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While there is some genuinely lovely writing in the second movement (1:27 for example) [listen -- track 2, 1:24-2:51], and at points like 2:36 and 7:05 we get a glimpse of the heart, this does seem cool and detached overall. 10:30 marks the point where Copland veers toward Mahler -- it's been a long time coming and twelve minutes does seem to overstretch the material.

The short (4:45) Scherzo is surprisingly gentle for all its activity and supposed danciness, and misses having a solid core to work from, although at 3:50 the brass and at 4:13 the low strings and horns prick up the ears [listen -- track 3, 3:10-4:40], the effect dissolves all too rapidly.

The opening of the Finale gets perilously close to John Williams territory, but at 3:22 a violin duet suddenly puts one in mind of Steve Reich, alas this is not explored either. The attention-grabbing string flurries at 5:27 are likewise all over by 5:51, and the long quiet section which follows seems uncalled for after the long second movement. The writing in this movement is such that the return of first movement material doesn't have the impact one might expect. If the symphony is supposed to be a musical journey, I have to say I came away feeling like I had been walking around the same neighbourhood for a while.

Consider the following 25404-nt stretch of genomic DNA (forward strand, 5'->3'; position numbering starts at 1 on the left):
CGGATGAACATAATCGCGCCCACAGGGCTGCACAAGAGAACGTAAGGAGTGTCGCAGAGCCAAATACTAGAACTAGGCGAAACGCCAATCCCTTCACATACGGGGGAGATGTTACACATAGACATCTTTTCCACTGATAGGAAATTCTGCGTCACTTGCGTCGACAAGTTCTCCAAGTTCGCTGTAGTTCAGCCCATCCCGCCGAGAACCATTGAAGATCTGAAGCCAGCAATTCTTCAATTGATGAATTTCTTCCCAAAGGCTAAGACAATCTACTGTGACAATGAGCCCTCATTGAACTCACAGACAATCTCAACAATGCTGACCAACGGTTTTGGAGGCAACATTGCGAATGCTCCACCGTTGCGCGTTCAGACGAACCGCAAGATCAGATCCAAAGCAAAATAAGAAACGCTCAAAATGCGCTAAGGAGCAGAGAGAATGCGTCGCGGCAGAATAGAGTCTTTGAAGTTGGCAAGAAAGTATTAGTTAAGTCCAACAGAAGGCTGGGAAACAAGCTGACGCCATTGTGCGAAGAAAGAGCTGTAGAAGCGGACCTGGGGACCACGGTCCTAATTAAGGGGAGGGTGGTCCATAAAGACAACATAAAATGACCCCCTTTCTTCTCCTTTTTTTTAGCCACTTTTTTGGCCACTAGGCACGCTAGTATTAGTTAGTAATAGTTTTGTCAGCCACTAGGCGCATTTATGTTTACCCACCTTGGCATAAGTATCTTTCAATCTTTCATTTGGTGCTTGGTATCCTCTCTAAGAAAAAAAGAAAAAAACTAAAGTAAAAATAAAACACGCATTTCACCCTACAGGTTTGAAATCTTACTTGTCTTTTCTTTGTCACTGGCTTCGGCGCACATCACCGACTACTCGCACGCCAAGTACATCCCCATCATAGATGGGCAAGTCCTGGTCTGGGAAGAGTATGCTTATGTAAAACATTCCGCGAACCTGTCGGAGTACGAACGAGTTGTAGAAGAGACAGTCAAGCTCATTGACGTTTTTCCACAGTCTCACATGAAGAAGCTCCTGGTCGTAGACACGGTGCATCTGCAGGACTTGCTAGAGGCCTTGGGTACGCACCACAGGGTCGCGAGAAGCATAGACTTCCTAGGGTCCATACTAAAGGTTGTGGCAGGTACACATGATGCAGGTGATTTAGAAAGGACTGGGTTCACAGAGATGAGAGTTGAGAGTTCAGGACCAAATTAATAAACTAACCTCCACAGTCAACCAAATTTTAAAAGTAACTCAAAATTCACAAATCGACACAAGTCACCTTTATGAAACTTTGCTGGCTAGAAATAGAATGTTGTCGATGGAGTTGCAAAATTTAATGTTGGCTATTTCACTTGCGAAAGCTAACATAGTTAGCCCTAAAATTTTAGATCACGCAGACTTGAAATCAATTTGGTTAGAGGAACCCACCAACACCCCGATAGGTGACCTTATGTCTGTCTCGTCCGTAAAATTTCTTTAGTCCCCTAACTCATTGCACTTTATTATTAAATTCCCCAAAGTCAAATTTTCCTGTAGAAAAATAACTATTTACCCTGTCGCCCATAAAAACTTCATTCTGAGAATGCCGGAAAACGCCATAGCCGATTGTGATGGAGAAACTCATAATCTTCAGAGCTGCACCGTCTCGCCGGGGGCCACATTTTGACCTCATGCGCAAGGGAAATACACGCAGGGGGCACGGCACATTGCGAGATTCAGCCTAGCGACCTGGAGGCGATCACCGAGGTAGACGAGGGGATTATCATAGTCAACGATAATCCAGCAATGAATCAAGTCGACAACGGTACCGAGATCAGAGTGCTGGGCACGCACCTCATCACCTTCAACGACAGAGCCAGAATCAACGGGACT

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Copyright © 8 March 2007 Paul Sarcich, London UK


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